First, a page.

2. Language Restrictions- Section 203(1.01) of IRPR states that if the offer of employment does not require the ability to communicate in English or French then there would be a negative effect on the labour market in Canada; unless among other things, the employer (owner operator) proves that the requirement of ability to communicate in the other language is a “bona fide requirement” for performing the duties associated with the employment.[xxiii] If the offer of employment does not require the ability to communicate in any specific language or requires in any language other than English or French than the officer can assess the genuineness of the offer based on reasonable employment needs of the employer under Section 200(5)(b)).[xxiv] “Reasonable employment needs are those needs which could easily be seen as taking place within the context of the goods and services that the employer business provides and should make basic business sense”.[xxv] Depending upon the decision of the assessing officer the employer has to change the language requirement accordingly. If the employer disagrees with the decision that a language is required and refuses to agree to the change on the LMIA the file can be refused under the Genuineness criteria. In typical LMIA cases, language proficiency proof in the form of a valid IELTS language test with a CLB of 5.0 in each of the 4 components should be submitted. But it is to be kept in mind that there are no set language requirements and suitability is decided on a case by case basis by immigration officers.[xxvi]
  3. Labour Market Factors- There are seven labour market factors identified in Section 203(3) of the IRPR, to determine the impact of the employment of the foreign worker on the Canadian labour market. When assessing owner-operator applications, the focus is on not all the factors but job creation or retention and/or skills transfer for all Canadian citizens and permanent residents and whether their business would also likely have a positive or at least neutral effect on the Canadian labour market.[xxvii] Specific details regarding job specifications along with their timeframes can be recorded which will provide a benchmark and context for future assessment of LMIA applications.[xxviii] Service Canada could then be better positioned to review more documentation from the employer, as well as determine the employer’s progress to-date as per Section 203(3)(g).[xxix]

Four key scenarios and respective considerations in owner-operator applications

The owner-operator publication used for internal reference by officers administering the TFWP mention four common scenarios and the respective considerations that officers have to satisfy themselves with:

  • New Start-up Business- This scenario applies to a foreign national where the individual is 100% owner of a startup company not in operation in Canada yet but dependent on a positive LMIA and Work Permit (WP). The owner-operator guidelines considerations state that the TFW can be considered owner-operator for the LMIA if they can demonstrate that they have considerably prepared to open and operate the business (e.g. have incorporated the business, applied for a business license, entered into a lease agreement, securing contracts, etc.), have a viable business plan, have the intent and plan to retain/hire Canadian citizens and permanent residents within a reasonably short timeframe. If the officer is not satisfied than “refusal can be issued on Actively Engaged (“The employer must have an operating/functioning business, providing either a good or service related to the job offer made to the TFW in Canada.”) as well as on Reasonable Employment Need (current script on “Anticipatory work” may need to be modified to suit the situation).”[xxx]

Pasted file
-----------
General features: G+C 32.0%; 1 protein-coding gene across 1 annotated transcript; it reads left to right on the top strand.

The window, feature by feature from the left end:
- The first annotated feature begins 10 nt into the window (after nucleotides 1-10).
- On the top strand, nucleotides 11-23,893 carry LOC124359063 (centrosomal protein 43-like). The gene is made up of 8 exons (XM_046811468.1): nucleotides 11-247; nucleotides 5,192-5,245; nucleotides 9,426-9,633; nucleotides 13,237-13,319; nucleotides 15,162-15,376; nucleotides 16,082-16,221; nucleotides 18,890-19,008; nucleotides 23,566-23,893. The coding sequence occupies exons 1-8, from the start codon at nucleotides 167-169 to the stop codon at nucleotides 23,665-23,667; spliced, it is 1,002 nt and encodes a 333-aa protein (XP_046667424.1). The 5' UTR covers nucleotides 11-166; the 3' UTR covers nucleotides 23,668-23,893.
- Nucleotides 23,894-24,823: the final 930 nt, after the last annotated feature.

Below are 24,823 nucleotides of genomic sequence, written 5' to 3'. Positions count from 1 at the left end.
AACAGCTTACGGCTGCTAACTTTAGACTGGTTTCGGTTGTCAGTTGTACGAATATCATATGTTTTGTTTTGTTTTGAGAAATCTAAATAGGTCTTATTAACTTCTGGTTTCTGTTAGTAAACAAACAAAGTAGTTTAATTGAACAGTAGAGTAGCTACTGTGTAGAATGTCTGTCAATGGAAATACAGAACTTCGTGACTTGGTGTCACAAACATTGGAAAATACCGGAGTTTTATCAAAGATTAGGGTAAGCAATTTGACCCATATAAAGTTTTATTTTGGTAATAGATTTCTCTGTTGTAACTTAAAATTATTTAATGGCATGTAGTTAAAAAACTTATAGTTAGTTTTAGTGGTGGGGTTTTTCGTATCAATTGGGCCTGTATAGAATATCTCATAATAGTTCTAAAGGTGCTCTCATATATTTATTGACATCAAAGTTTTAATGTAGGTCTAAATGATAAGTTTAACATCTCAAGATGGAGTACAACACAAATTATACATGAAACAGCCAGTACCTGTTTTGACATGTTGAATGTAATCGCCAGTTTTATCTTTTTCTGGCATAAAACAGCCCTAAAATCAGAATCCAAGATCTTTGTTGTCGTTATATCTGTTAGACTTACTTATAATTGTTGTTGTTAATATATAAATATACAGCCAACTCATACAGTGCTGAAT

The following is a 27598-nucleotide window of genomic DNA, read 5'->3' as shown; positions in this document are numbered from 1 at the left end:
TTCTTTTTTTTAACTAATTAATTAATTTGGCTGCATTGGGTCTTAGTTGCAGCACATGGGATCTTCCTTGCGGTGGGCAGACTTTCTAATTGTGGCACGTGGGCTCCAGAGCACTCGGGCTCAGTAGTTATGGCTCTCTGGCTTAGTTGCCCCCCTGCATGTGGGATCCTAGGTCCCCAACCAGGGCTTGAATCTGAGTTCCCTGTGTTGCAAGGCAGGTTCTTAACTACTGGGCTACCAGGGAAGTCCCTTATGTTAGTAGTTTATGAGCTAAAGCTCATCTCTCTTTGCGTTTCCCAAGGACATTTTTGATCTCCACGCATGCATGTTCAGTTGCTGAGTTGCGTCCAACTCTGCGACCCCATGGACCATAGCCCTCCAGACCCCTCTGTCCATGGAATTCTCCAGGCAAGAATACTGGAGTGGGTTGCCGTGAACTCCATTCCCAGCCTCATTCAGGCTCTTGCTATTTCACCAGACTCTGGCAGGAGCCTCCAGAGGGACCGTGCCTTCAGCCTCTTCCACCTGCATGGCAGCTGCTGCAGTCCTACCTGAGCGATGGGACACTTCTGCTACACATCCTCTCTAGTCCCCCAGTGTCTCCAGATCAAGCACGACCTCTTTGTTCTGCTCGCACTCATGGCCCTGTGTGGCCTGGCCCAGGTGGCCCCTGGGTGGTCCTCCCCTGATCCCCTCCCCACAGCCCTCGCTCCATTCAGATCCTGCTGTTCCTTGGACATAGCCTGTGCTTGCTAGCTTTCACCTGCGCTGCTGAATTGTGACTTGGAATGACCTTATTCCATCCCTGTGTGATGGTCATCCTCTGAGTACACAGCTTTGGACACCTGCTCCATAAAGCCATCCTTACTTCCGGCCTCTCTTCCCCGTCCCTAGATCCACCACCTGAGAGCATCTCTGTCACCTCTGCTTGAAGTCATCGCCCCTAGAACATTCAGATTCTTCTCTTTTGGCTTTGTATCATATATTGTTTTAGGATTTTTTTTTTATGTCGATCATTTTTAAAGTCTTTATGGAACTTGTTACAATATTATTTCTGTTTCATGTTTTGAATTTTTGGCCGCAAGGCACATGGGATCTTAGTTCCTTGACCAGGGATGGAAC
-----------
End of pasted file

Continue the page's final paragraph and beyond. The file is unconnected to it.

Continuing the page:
• Complete Purchases/Ownership Change of Existing Canadian Business: When the foreign employee-investor acquires 100% interest of an existing Canadian business, and the LMIA application voluntarily includes documents such as share purchase agreement, notice of articles, central securities register, CRA# shareholding/ownership documents indicating purchase/ownership change has been completed, then these documents would be considered as sufficient proof of the foreign national’s relationship to the business.[xxxi] Other requirements still have to be satisfied though. An Employer Note is required to indicate the change of ownership if the previous owner had previously submitted LMIAs and the previous employer ID must be deactivated.[xxxii]
  • Pending Purchase of Existing Business: When the current owner intends to sell 100% of the Canadian business to the immigrant investor, but completion of purchase/ownership change is contingent on an LMIA and WP then the TFW can be considered owner-operator for an LMIA based on the following such as the intention of the parties especially the TFW. For example, Immigration authorities would consider the stage of completion of the transaction (tentatively signed share purchase agreement, monies in an escrow account), how viable the business is and whether the investor has a plan to hire or retain Canadian workers in a short timeframe. If the parties fail to satisfy the officer on the genuineness of the transaction, then the LMIA application can be refused as technically the foreign national is not owner-operator yet and no recruitment was conducted.  The existing owner could also submit the LMIA application to hire the foreign investor into a specific position in the business pending purchase. The investor can work in that position until the purchase is completed. After the purchase, the new owner-operator will submit a new LMIA to support themselves.[xxxiii]